The results of dyeing with that indigo smoothie – it is after that when I learned about the wonders of using a paint strainer to keep the plant material away from my wool.

I’m probably most excited about using things that are either food waste or plants that are less than desirable in my environment. In the food waste department, I have worked with avocado pits and skins and onion skins. And, in the less desirable plant department (weeds, non-native invasives, etc.), I have so far done dye experiments with curly dock seeds, stinging nettle leaves and tansy blossoms.

The experiments will continue. My knowledge will grow. The highly enjoyable journey continues! If you would like to get your hands on a skein of naturally dyed Coopworth yarn or roving, have a look at the ever changing color lineup in my online store. And watch for posts of my dye journey on Instagram

Tansy and Japanese indigo over-dyed with tansy.
Tansy and Japanese indigo over-dyed with tansy. Coopworth roving.
Autumn aspen leaf dyed Coopworth yarn
Hollyhock blossom dyed Coopworth yarn and roving
Elderberry dye pot
Elderberry dyed Coopworth yarn – berries tend to be “fugitive dyes” – not likely to stay this lovely pink long-term. They will fade to a pleasing blue-grey.
Marigolds, rudbekia and calendula destined for drying and later wool dyeing.

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Filed under Family and friends, Farm, Fermentation, Fiber Arts, Fibershed, gardening, natural dyes, Reduce, reuse, recycle, Research, Sustainability, Wool

One Year – One Outfit

Three Rivers Fibershed (TRF)is an affiliate of Fibershed which was founded by Rebecca Burgess and has been developing “regional fiber systems that build soil & protect the health of our biosphere.”

A “Fibershed” is a strategic geography, like a foodshed or watershed, a way to engage our community and local resources. The Fibershed model allows small farms to produce fiber while maintaining a diverse and healthy ecosystem in small pockets. The Three Rivers Fibershed focuses on a radius of 175 miles from the Textile Center in Minneapolis, and includes portions of Minnesota, Wisconsin, Iowa, and South Dakota.

Fibershed places the responsibility of where our clothing comes from- its production and construction- in our hands and within our community. It offers transparency, traceability, and accountability to each individual involved from the provider to processor to consumer. Fibershed champions the use of sustainable, locally sourced raw animal and vegetable fiber which has been ethically grown and raised, purchased at a fair price from environmentally responsible producers, and finally processed in a safe environment where all workers are treated and paid fairly. Consumers are deliberate and intentional in their clothing purchases, buying less clothing, but that is made to last a lifetime, whose story and background forms a direct and personal connection between producer and consumer while supporting a local industry with familiar faces and direct contact.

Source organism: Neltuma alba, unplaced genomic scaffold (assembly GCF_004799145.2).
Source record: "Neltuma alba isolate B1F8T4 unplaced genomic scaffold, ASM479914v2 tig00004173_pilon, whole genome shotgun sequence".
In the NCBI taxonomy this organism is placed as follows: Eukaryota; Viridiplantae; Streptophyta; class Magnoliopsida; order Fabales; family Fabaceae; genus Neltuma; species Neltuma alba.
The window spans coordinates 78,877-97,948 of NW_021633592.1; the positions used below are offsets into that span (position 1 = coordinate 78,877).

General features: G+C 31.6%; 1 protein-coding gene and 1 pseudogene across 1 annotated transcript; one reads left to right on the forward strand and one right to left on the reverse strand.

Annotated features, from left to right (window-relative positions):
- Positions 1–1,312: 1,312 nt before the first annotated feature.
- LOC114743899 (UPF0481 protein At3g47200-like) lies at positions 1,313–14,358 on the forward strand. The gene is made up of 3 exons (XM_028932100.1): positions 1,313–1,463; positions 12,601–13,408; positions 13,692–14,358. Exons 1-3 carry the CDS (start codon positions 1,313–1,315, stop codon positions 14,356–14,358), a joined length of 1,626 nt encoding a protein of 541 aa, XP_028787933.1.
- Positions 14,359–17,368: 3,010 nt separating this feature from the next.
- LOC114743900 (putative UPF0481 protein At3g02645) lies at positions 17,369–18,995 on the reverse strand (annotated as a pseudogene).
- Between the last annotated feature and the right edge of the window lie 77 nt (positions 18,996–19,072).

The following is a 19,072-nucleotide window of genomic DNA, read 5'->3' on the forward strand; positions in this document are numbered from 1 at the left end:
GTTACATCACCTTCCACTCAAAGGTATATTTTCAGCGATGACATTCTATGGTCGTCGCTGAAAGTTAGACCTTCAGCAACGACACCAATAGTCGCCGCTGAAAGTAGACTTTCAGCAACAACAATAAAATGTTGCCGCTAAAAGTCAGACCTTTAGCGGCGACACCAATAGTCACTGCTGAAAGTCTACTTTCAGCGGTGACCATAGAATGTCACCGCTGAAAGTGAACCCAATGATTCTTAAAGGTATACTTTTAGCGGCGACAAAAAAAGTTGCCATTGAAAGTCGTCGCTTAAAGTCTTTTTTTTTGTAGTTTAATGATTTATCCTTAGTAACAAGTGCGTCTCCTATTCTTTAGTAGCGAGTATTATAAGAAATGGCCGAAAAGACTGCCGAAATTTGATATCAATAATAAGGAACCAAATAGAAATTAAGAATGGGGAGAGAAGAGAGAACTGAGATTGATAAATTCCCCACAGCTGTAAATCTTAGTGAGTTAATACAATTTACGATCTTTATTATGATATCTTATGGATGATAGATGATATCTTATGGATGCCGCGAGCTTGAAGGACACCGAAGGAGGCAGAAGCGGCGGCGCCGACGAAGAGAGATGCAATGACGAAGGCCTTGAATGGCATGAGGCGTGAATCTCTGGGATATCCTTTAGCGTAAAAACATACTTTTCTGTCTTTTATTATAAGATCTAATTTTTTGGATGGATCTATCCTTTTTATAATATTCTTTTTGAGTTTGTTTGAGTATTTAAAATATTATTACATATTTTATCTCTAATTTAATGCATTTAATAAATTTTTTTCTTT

Our Fibershed aims to be inclusive, providing opportunities for connection among farmers and mills, artists and makers, consumers and everyone in between.

The Three Rivers Fibershed Board

One year one outfit is a maker challenge where participants aim to make a locally sourced outfit in one year using the Fibershed principles of Local Fiber, Local Labor, and Local Dyes. The Three Rivers Fibershed is facilitating the formation of a group to support each other in working to create local outfits starting with the first of four events to help support folks interested in giving it a try!

More details can be found at: http://www.threeriversfibershed.com/blog/

January 12, 2019 from 11 am to 2 pm in Edina, MN is the kick-off meeting for the One Year – One Outfit project. Please consider setting a challenge for yourself and join us on the 12th if you can, or learn more here.

I (Jane of Autumn Larch Farm LLC) will be attending the kick-off meeting as a fiber source/producer member of TRF and also as a maker. I’m excited to be scheming about my locally sourced outfit, the constraints and the opportunities these constraints present!

Coopworth yarn in varying weights and a range of natural colors from creamy white through almost black.
I’ll be bringing sheep specific Coopworth wool yarn and roving with me to Edina so that project participants can get rolling on their outfits right away.

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Filed under Farm, Fiber Arts, Fibershed, Reduce, reuse, recycle, Sheep, Sustainability, Wool